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Does curry really improve your heart health?

Posted in: Heart Health 29 Mar, 2012

Heart disease is the number one cause of death in the developed world, killing 13 million people in the UK alone in 2009, according to the British Heart Foundation. There are a number of lifestyle factors which affect our probability of developing a heart condition, and a new one has just been added to the list.

Brits rejoice as the UK’s most popular dish has now been reported to decrease risks of high blood pressure and heart conditions. A new study claims that the ingredients used to make curry lower blood pressure and reduce cholesterol.

As tempting as it may be to stop reading and head straight to your local Indian take-away, it’s probably more sensible to take this new information with a pinch of salt, so to speak. Despite the menu-grabbing headline by the Daily Mail today (‘Good News For Curry Fans – Spicy Dish Is Key To A Healthy Heart’), further research shows that it is in fact only chillies that contain compounds which could prove effective in combating heart conditions.

The chicken tikka masala is famously one of the most popular dishes in the UK. But a pre-prepared version from Sainsbury’s, for example, contains only trace amounts on chilli powder and no fresh chillies whatsoever. Even more worrying is the fact that one portion of this meal (without rice) contains almost 40% of our daily saturated fat allowance and 1.2g of salt – 20% of a healthy person’s daily allowance but 60% of the daily allowance for people with high blood pressure, who are encouraged to reduce their sodium intake down to 2g a day.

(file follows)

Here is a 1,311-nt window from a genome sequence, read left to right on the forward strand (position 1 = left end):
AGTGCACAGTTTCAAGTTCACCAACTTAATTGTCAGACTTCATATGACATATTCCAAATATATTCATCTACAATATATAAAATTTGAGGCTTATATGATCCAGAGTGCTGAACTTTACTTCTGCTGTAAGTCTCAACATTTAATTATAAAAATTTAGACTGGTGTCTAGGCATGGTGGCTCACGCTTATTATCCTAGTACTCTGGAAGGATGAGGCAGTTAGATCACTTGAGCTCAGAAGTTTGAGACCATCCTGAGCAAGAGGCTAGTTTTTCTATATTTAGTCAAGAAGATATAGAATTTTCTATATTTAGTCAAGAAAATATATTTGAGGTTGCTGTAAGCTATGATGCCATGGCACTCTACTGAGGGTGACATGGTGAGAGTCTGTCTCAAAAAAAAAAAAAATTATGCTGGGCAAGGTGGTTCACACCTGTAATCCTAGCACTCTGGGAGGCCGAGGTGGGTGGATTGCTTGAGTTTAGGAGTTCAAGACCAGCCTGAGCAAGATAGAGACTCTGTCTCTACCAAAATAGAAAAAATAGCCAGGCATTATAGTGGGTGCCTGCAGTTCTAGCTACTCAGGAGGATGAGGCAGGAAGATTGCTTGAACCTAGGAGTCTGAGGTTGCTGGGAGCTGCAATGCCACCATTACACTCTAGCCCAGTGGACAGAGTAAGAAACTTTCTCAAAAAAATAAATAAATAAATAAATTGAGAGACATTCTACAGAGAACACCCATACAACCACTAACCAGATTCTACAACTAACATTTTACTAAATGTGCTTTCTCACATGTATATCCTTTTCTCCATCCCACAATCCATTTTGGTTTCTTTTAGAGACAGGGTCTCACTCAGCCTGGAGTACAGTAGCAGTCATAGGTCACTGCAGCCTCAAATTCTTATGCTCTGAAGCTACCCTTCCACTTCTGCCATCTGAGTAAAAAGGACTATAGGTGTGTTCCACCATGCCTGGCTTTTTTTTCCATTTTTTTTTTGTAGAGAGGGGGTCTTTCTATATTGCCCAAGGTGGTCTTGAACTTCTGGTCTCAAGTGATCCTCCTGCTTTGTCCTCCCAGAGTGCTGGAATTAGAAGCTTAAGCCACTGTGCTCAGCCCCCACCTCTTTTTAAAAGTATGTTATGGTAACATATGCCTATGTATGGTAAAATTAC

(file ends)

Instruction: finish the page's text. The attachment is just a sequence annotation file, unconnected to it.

Of course, a homemade curry will usually contain fresh chillies, which according to the study from the Chinese University of Hong Kong contain substances known as capsaicinoids. These compounds were tested on mice and found to lower the levels of ‘bad cholesterol’ in our blood.

Unfortunately most curries contain very high levels of salt and saturated fat, particularly when using shop-bought sauces which are often thickened with cream or coconut milk. The outcome is as counterproductive as eating a donut and claiming the strawberry jam counts as one of your five a day.

However, there are small changes which can be made to your diet in order to improve blood pressure and cholesterol levels. Eating low-fat cheeses and skimmed milk dairy products, as well as lean meats and fresh fruit and vegetables will improve circulation and lower cholesterol levels. Most importantly, avoid foods high in saturated fats and salt, such as pre-prepared meals and fast food.

There is good news for those who are adopting a low-fat, low-sodium diet, though. The benefits of red wine have long since been discussed when it comes to reducing blood pressure and the latest consensus is that although the anti-oxidants do not do much for blood pressure, a glass (or two) a day does help avoid a build-up of plaque in the arteries. Hopefully that will make up for the curry disappointment...

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